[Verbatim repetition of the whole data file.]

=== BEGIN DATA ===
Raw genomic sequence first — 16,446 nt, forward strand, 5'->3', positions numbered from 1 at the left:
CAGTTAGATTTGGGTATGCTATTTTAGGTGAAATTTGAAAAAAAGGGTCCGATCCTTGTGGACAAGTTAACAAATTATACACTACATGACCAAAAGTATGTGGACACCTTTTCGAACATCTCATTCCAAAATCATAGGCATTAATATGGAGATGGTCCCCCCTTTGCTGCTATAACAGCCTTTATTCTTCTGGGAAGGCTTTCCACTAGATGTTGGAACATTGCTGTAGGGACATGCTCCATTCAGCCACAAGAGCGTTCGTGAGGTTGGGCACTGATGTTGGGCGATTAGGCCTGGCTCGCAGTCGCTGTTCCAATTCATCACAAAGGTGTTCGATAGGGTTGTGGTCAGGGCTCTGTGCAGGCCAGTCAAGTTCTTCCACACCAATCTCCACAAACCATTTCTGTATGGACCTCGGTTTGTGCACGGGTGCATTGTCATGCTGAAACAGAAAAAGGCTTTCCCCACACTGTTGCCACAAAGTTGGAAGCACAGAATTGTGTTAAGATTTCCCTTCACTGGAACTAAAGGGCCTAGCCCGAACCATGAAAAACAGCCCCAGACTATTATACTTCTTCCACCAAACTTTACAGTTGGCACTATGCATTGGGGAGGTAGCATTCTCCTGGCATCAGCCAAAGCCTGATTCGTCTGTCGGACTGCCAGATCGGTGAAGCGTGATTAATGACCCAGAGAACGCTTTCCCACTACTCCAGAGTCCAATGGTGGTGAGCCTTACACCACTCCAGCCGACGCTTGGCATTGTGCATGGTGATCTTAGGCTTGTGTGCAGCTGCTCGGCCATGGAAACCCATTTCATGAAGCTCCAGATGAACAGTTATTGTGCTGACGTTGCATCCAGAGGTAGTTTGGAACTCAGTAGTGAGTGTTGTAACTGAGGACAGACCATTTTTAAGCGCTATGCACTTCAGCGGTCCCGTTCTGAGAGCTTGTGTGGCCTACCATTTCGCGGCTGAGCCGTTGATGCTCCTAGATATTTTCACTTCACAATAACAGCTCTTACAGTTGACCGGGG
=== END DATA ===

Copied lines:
Raw genomic sequence first — 16,446 nt, forward strand, 5'->3', positions numbered from 1 at the left:
CAGTTAGATTTGGGTATGCTATTTTAGGTGAAATTTGAAAAAAAGGGTCCGATCCTTGTGGACAAGTTAACAAATTATACACTACATGACCAAAAGTATGTGGACACCTTTTCGAACATCTCATTCCAAAATCATAGGCATTAATATGGAGATGGTCCCCCCTTTGCTGCTATAACAGCCTTTATTCTTCTGGGAAGGCTTTCCACTAGATGTTGGAACATTGCTGTAGGGACATGCTCCATTCAGCCACAAGAGCGTTCGTGAGGTTGGGCACTGATGTTGGGCGATTAGGCCTGGCTCGCAGTCGCTGTTCCAATTCATCACAAAGGTGTTCGATAGGGTTGTGGTCAGGGCTCTGTGCAGGCCAGTCAAGTTCTTCCACACCAATCTCCACAAACCATTTCTGTATGGACCTCGGTTTGTGCACGGGTGCATTGTCATGCTGAAACAGAAAAAGGCTTTCCCCACACTGTTGCCACAAAGTTGGAAGCACAGAATTGTGTTAAGATTTCCCTTCACTGGAACTAAAGGGCCTAGCCCGAACCATGAAAAACAGCCCCAGACTATTATACTTCTTCCACCAAACTTTACAGTTGGCACTATGCATTGGGGAGGTAGCATTCTCCTGGCATCAGCCAAAGCCTGATTCGTCTGTCGGACTGCCAGATCGGTGAAGCGTGATTAATGACCCAGAGAACGCTTTCCCACTACTCCAGAGTCCAATGGTGGTGAGCCTTACACCACTCCAGCCGACGCTTGGCATTGTGCATGGTGATCTTAGGCTTGTGTGCAGCTGCTCGGCCATGGAAACCCATTTCATGAAGCTCCAGATGAACAGTTATTGTGCTGACGTTGCATCCAGAGGTAGTTTGGAACTCAGTAGTGAGTGTTGTAACTGAGGACAGACCATTTTTAAGCGCTATGCACTTCAGCGGTCCCGTTCTGAGAGCTTGTGTGGCCTACCATTTCGCGGCTGAGCCGTTGATGCTCCTAGATATTTTCACTTCACAATAACAGCTCTTACAGTTGACCGGGG